Newly Developed Automated Immunoassay Analyzed
By Labmedica International staff writers
Posted on 29 Nov 2017
Image: The ARCHITECT i2000SR immunoassay analyzer (Photo courtesy of Abbott).
Dipeptidyl peptidase-4 (DPP-4) may be a suitable biomarker to identify people with severe asthma who have greater activation of the interleukin-13 (IL-13) pathway and may therefore benefit from IL-13-targeted treatments.
Increased IL-13 messenger RNA (mRNA) expression and protein concentration in bronchial biopsies, sputum and bronchoalveolar lavage fluid from patients with asthma, compared with healthy individuals, supports a role for IL-13 in the pathophysiology of some types of asthma.
A team of scientists collaborating with those at the Abbott Laboratories (Abbott Park, IL, USA) obtained serum samples from healthy volunteers and from subjects with asthma and type 1 diabetes. They used in DPP-4 concentration assessments, samples obtained from a Phase IIb study of tralokinumab in subjects with severe uncontrolled asthma receiving concomitant high-dose fluticasone and salmeterol. Additional samples, collected for a pre-analytical in-house study to confirm specimen-handling procedures, were provided by consenting volunteers with self-reported asthma.
The team assessed assay performance, utilizing analyses of precision, linearity and sensitivity; interference from common endogenous assay interferents, and from asthma and anti-diabetic medications, were also assessed. The new automated IUO DPP-4 immunoassay was performed on Abbott’s ARCHITECT i System. The immunoassay measurement of DPP-4 has a range from 109 ng/mL to 580 ng/mL. The assay is fully automated with a throughput of 200 tests per hour.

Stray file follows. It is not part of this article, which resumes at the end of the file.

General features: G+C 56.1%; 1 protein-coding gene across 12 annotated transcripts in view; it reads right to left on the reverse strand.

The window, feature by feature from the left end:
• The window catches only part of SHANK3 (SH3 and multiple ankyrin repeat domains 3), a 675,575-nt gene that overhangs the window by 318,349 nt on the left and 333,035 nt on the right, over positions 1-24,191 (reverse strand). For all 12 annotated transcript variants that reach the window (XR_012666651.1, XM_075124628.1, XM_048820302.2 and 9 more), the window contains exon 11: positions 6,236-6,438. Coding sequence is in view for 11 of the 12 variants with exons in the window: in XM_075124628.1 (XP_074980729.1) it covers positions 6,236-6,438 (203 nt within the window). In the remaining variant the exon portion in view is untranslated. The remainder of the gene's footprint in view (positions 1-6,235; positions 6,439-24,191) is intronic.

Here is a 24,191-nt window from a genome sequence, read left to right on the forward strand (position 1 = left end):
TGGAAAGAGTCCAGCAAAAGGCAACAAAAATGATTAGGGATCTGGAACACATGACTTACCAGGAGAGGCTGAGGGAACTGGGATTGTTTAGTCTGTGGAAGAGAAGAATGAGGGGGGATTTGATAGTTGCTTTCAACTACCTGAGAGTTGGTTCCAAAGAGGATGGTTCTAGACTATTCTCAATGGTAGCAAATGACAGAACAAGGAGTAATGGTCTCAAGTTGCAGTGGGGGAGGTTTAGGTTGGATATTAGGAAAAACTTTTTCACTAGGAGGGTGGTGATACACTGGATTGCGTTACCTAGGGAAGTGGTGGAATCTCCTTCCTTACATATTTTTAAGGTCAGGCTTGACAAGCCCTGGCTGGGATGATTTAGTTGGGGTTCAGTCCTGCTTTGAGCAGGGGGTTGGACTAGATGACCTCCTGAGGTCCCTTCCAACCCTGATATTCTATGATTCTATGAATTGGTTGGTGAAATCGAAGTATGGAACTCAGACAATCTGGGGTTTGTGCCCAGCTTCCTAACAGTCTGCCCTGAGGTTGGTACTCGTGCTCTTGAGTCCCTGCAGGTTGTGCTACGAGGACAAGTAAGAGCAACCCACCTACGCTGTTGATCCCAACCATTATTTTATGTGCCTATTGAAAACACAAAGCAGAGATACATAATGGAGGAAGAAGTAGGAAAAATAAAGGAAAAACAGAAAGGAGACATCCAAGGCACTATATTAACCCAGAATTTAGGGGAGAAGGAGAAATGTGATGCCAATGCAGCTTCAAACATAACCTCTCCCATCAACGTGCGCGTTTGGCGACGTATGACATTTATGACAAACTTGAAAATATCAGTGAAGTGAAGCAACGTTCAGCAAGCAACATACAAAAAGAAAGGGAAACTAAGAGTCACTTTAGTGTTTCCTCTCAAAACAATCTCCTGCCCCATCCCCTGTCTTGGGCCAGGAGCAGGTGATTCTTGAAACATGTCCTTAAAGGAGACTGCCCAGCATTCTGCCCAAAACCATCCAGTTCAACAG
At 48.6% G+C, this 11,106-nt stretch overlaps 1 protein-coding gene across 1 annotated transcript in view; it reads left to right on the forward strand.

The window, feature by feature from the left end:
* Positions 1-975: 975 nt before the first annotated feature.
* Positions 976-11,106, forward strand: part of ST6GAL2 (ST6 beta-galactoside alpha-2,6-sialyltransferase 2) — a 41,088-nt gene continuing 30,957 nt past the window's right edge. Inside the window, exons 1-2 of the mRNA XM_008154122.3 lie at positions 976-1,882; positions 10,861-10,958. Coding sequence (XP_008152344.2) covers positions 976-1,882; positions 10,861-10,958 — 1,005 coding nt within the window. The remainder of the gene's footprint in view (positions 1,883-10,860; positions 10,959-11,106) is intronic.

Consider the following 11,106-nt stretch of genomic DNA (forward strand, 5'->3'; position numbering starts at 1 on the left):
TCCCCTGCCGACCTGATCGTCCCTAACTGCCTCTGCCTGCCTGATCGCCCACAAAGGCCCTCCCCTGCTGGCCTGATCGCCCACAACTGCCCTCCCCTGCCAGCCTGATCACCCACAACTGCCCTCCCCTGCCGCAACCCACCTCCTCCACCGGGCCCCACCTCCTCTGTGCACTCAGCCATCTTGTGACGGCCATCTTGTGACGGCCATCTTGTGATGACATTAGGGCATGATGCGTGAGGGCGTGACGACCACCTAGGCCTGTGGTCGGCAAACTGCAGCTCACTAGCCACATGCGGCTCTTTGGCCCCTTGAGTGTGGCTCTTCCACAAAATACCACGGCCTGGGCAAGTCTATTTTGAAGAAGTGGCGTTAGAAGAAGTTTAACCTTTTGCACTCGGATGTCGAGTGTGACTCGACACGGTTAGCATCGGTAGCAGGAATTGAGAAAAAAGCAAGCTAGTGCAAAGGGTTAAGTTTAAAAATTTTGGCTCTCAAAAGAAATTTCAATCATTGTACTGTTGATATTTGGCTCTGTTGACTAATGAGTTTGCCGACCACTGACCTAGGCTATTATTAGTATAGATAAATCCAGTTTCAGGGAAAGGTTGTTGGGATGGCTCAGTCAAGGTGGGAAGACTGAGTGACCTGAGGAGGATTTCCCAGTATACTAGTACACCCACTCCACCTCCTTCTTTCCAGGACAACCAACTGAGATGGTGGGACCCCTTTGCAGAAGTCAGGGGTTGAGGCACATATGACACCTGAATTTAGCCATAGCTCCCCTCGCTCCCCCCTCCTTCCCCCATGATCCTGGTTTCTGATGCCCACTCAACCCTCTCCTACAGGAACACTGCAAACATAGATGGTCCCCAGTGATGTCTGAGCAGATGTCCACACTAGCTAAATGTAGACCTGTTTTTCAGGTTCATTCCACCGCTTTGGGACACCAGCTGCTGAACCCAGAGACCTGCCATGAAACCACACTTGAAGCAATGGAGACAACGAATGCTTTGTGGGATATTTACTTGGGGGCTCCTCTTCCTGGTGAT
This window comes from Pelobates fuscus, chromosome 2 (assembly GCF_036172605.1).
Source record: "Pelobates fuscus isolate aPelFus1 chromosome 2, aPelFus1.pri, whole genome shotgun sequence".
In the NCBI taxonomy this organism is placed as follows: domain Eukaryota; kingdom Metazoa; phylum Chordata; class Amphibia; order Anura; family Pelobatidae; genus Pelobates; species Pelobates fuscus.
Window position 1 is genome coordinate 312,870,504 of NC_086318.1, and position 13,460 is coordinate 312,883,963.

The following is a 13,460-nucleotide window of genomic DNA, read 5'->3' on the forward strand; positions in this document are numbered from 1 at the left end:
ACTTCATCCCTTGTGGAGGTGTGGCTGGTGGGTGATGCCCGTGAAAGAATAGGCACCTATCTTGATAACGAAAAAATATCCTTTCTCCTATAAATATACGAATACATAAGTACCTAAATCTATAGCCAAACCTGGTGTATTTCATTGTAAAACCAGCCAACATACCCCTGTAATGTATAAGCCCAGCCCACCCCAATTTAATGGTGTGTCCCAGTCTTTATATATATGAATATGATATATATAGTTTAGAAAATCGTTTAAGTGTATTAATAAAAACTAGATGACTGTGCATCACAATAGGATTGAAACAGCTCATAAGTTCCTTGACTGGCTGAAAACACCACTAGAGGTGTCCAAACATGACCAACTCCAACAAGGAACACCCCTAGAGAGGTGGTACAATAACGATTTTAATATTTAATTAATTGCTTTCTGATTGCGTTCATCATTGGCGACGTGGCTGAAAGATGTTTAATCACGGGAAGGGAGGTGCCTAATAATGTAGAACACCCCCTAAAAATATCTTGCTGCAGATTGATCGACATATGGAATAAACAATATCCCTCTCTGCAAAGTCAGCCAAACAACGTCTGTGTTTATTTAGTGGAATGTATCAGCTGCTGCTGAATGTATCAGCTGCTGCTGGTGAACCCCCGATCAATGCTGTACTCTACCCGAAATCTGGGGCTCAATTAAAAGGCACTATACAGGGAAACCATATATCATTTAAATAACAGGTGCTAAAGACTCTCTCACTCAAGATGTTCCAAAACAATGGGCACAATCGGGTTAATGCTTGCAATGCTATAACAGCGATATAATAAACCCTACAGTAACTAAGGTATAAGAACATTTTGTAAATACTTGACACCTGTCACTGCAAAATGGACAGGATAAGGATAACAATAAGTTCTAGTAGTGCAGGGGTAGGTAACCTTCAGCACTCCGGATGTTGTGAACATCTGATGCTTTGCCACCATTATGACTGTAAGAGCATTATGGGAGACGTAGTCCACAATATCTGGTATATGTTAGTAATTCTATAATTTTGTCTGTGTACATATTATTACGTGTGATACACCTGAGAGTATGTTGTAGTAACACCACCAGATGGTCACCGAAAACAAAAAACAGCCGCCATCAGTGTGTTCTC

The investigators reported that the total precision of DPP-4 concentration measurement, determined using percentage coefficient of variation, was ≤5% over 20 days. Dilution analysis yielded linear results from 30 to 1,305 ng/mL; the limit of quantitation was 19.2 ng/mL. No notable endogenous or drug interferences were observed at the expected therapeutic concentration. Median DPP-4 concentrations in healthy volunteers and subjects with asthma or Type 1 diabetes were assessed, with concentrations remaining similar in subjects with diabetes and asthma across different demographics.
The authors concluded that their analyses indicate that the ARCHITECT DPP-4 immunoassay is a reliable and robust method for measuring serum DPP-4 concentration. The assay is currently being applied to assess the clinical utility of DPP-4 as a predictive biomarker in Phase III studies of tralokinumab in subjects with uncontrolled asthma. The study was published online on October 20, 2017, in the journal Practical Laboratory Medicine.